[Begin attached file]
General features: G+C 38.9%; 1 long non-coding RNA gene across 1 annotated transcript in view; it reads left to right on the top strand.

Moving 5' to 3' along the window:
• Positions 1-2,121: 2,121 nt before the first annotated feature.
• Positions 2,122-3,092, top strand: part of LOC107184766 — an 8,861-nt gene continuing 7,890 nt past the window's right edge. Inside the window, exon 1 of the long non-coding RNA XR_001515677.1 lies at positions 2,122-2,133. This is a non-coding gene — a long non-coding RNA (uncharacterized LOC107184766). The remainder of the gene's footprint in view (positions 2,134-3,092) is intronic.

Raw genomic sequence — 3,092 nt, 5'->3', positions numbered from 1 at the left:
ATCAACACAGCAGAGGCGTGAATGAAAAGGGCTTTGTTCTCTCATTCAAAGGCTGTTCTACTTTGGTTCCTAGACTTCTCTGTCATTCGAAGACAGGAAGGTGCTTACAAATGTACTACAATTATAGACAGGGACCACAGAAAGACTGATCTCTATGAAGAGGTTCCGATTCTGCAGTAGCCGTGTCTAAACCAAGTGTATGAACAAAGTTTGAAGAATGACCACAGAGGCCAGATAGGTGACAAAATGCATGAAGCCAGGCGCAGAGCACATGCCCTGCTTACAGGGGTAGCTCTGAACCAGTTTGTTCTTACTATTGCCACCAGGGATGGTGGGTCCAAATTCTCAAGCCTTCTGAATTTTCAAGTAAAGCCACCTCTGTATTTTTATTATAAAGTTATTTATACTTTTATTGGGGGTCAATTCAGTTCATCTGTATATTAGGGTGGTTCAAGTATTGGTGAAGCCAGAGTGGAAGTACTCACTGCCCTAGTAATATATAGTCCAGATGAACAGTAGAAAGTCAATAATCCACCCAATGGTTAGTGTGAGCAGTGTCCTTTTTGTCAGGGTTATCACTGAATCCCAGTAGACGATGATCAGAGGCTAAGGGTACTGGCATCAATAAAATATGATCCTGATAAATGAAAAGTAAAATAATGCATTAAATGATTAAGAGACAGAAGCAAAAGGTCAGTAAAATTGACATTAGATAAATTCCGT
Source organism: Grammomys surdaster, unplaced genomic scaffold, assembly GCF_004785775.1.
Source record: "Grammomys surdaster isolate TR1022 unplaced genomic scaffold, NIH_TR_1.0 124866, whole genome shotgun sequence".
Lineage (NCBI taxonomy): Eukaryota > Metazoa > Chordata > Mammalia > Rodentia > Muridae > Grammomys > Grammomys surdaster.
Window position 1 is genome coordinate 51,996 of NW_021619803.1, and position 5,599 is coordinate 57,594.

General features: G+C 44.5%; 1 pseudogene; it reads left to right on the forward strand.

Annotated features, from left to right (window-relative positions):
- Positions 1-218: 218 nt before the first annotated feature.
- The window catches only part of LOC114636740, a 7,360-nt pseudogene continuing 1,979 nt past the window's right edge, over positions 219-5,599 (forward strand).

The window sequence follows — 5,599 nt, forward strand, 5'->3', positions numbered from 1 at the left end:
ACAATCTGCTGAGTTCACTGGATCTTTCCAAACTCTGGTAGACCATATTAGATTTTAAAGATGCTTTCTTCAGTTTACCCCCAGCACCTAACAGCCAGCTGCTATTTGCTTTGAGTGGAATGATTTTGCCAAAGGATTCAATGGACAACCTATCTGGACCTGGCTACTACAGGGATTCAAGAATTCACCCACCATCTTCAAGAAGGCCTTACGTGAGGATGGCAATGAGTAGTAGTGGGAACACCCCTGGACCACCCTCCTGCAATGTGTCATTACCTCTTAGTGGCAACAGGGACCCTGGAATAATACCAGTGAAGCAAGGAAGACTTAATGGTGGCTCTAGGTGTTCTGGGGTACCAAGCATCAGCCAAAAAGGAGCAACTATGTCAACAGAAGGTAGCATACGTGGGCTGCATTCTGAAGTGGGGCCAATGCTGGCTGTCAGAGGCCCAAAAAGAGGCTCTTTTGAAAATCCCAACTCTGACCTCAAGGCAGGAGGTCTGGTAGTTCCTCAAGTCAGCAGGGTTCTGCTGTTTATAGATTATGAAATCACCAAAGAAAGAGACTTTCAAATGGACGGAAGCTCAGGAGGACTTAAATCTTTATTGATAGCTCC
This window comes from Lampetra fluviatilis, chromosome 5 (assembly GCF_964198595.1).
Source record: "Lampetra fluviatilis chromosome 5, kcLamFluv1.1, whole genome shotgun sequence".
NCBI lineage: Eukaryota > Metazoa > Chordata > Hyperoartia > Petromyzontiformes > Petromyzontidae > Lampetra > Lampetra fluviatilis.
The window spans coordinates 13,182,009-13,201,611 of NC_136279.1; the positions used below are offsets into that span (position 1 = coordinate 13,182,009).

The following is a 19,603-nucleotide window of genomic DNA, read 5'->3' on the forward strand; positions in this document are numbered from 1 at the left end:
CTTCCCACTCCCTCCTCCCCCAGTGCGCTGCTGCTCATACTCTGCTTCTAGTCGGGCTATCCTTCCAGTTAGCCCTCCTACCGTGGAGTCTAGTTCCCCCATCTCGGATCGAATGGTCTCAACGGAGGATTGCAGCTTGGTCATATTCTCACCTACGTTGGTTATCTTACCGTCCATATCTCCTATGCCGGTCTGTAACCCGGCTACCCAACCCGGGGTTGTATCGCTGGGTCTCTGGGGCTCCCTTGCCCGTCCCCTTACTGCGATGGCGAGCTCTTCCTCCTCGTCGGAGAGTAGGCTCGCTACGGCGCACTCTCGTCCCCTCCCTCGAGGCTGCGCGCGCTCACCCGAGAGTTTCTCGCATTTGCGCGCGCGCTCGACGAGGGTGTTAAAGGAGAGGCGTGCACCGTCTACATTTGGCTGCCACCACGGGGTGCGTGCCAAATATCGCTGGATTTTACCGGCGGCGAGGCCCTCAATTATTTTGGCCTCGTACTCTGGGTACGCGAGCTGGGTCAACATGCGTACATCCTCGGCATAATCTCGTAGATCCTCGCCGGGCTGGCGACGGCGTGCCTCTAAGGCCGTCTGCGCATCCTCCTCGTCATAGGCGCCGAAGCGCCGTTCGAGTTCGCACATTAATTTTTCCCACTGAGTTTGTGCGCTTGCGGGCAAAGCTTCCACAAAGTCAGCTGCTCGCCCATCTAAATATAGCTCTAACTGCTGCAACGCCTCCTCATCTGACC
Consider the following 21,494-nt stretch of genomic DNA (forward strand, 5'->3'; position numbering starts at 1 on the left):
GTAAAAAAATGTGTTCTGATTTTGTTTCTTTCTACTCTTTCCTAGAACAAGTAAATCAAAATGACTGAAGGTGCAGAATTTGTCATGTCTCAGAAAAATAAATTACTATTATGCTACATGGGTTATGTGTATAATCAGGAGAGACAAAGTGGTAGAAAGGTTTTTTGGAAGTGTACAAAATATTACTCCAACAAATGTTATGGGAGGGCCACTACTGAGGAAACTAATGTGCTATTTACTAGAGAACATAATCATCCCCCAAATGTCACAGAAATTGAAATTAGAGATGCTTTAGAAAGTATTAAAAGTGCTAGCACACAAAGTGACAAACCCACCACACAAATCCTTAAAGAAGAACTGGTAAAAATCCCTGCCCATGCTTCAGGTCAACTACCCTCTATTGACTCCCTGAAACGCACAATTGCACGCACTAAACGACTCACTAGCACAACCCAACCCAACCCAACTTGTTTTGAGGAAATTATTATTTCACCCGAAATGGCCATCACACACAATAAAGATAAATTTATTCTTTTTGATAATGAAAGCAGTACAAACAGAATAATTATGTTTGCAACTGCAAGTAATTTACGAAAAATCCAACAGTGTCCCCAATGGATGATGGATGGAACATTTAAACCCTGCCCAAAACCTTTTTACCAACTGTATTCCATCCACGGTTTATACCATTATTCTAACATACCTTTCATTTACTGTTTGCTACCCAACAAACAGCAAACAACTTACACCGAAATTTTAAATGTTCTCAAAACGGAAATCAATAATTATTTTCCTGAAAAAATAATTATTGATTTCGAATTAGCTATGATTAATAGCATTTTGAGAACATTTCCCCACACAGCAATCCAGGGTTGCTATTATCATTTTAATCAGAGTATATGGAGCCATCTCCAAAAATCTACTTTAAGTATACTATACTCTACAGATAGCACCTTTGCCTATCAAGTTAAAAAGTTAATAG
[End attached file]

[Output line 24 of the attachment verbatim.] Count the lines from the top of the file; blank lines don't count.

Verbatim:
GTAAAAAAATGTGTTCTGATTTTGTTTCTTTCTACTCTTTCCTAGAACAAGTAAATCAAAATGACTGAAGGTGCAGAATTTGTCATGTCTCAGAAAAATAAATTACTATTATGCTACATGGGTTATGTGTATAATCAGGAGAGACAAAGTGGTAGAAAGGTTTTTTGGAAGTGTACAAAATATTACTCCAACAAATGTTATGGGAGGGCCACTACTGAGGAAACTAATGTGCTATTTACTAGAGAACATAATCATCCCCCAAATGTCACAGAAATTGAAATTAGAGATGCTTTAGAAAGTATTAAAAGTGCTAGCACACAAAGTGACAAACCCACCACACAAATCCTTAAAGAAGAACTGGTAAAAATCCCTGCCCATGCTTCAGGTCAACTACCCTCTATTGACTCCCTGAAACGCACAATTGCACGCACTAAACGACTCACTAGCACAACCCAACCCAACCCAACTTGTTTTGAGGAAATTATTATTTCACCCGAAATGGCCATCACACACAATAAAGATAAATTTATTCTTTTTGATAATGAAAGCAGTACAAACAGAATAATTATGTTTGCAACTGCAAGTAATTTACGAAAAATCCAACAGTGTCCCCAATGGATGATGGATGGAACATTTAAACCCTGCCCAAAACCTTTTTACCAACTGTATTCCATCCACGGTTTATACCATTATTCTAACATACCTTTCATTTACTGTTTGCTACCCAACAAACAGCAAACAACTTACACCGAAATTTTAAATGTTCTCAAAACGGAAATCAATAATTATTTTCCTGAAAAAATAATTATTGATTTCGAATTAGCTATGATTAATAGCATTTTGAGAACATTTCCCCACACAGCAATCCAGGGTTGCTATTATCATTTTAATCAGAGTATATGGAGCCATCTCCAAAAATCTACTTTAAGTATACTATACTCTACAGATAGCACCTTTGCCTATCAAGTTAAAAAGTTAATAG